Winter 1985 used the techniques in management union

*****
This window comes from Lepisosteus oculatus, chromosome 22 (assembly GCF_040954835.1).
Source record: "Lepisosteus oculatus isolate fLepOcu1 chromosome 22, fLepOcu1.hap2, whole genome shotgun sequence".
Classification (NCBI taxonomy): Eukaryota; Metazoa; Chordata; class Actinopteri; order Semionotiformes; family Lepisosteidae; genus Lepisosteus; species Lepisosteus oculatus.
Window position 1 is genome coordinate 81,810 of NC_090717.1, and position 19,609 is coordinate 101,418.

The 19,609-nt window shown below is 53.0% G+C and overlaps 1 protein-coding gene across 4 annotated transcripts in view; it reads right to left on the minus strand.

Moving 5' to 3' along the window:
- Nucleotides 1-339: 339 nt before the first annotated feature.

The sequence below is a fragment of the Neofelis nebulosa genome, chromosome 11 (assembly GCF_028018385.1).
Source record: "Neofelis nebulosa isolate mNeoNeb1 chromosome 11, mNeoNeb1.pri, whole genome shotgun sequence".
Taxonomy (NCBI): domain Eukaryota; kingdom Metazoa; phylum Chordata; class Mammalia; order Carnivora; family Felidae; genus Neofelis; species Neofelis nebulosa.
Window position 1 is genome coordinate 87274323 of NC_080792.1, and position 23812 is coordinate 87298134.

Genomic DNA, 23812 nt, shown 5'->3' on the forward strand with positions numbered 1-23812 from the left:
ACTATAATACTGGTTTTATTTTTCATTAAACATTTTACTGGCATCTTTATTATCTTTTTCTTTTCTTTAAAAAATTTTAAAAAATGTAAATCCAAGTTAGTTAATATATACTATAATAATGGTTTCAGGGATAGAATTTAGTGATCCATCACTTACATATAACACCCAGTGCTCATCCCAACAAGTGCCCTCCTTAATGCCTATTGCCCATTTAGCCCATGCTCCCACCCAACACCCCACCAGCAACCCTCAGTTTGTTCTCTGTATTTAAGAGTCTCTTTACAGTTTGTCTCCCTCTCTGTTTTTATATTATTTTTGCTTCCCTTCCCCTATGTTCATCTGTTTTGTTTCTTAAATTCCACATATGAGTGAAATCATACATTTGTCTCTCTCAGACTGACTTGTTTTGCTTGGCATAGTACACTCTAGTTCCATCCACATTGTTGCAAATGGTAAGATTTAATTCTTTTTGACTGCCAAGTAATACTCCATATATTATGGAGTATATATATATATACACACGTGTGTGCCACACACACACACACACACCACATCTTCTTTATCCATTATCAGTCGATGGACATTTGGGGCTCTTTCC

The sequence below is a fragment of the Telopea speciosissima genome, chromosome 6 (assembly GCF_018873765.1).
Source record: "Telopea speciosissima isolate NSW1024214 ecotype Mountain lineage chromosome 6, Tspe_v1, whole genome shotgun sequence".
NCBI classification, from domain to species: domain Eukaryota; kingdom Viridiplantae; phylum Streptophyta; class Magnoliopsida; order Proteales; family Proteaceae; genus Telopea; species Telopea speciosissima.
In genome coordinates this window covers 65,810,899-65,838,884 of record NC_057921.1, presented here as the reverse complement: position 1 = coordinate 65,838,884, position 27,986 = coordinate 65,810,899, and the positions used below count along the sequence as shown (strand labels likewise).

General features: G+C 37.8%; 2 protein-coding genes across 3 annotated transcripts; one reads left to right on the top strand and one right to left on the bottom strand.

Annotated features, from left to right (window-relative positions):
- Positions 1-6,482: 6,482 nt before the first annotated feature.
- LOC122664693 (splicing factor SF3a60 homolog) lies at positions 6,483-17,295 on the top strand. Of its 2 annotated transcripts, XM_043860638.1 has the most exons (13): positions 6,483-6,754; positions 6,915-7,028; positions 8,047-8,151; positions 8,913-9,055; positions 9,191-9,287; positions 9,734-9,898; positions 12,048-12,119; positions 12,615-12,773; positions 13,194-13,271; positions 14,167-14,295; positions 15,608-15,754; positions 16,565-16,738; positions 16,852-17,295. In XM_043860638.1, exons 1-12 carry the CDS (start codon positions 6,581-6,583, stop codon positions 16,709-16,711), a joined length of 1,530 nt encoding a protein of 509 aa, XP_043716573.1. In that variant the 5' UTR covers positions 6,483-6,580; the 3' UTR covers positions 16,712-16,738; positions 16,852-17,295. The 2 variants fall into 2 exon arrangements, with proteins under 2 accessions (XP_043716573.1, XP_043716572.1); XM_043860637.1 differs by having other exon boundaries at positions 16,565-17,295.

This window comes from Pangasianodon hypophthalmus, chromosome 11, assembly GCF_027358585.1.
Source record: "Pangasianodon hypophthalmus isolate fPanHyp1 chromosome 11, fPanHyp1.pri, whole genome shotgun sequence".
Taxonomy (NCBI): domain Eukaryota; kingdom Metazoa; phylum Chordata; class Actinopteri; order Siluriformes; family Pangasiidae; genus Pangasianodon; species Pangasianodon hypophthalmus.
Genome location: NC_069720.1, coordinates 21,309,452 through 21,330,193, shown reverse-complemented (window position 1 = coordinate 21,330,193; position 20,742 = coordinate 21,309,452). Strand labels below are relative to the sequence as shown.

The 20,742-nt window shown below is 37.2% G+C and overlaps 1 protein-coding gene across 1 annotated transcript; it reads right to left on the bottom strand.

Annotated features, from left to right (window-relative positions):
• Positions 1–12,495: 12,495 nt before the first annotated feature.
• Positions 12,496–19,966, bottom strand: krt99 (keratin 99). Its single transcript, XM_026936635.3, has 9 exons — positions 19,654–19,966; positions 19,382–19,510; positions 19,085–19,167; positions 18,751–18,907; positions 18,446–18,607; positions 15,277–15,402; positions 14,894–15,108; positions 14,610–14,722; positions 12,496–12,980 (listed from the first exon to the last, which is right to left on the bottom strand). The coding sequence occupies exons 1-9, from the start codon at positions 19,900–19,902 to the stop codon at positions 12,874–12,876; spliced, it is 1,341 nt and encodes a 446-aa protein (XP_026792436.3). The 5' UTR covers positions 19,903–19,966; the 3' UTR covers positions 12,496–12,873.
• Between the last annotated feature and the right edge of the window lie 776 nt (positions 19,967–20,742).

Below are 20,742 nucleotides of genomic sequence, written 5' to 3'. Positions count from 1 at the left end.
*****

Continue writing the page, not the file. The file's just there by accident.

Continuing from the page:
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Unformatted text preview: en et al. (1983) applied decision tree analysis to a problem faced by the management of a coal-fired power plant in evaluating and selecting particular emission control equipment. Winter (1985) used the techniques in management union bargaining. A number of researchers (for example, Newendorp, 1996; Hosseini, 83 1986; Grayson, 1960) have applied decision tree analysis and EMV to drilling decisions. Often these problems consider only two possible outcomes, namely success and failure. However, in some problems the number of possible outcomes may be very large or even infinite. Consider, for example, the possible levels of recoverable reserves a company might achieve from drilling an exploration well. Such a variable could be represented by a continuous probability distribution. This can then be included in a decision tree by using a discrete probability distribution as an approximation. A number of methods for making this type of approximation have been proposed in the literature, the most commonly referred to is the ExtendedPearson Tukey approximation (EPT). This approximation technique, developed by Keefer and Bodily (1983), based on earlier work by Pearson and Tukey (1965), is acknowledged to generate good approximations to a wide range of continuous probability distributions. For an illustration see Goodwin and Wright (1991 p110). As Keefer and Bodily acknowledge however, the EPT approximation does have limitations. For example, it is not applicable when the continuous probability distribution has more than one peak or the continuous probability distribution is highly skewed. Despite this, the technique is widely recognised as providing a useful mechanism for generating an approximation for continuous probability distributions (Goodwin and Wright, 1991 p110). The prescriptive decision analysis literature does not provide a normative technique for eliciting the structure of a decision tree (some behavioural analysts have proposed influence diagrams as a useful tool for eliciting the decision tree structure from the decision-maker; see Goodwin and Wright (1991 p118) for a full explanation). Structuring decision trees is therefore a major problem in the application of decision analysis to real problems and, clearly if the structure is wrong, the subsequent computations may well be invalid. Following such observations Von Winterfeldt (1980) notes that it is good decision analysis practice to spend much effort on structuring and to keep an open mind about possible revisions. However, problem representation, according to Goodwin and Wright (1991), is an art rather than a science. Fischoff (1980) argues similarly: 84 “Regarding the validation of particular assessment techniques we know … next to nothing about eliciting the structure of problems from decisionmakers.” (Goodwin and Wright, 1991 p115) Many decision-makers report that they feel the process of problem representation is perhaps more important than the subsequent computations (Goodwin and Wright, 1991 p117). Humphreys (1980) has labelled the latter the “direct value” of decis...
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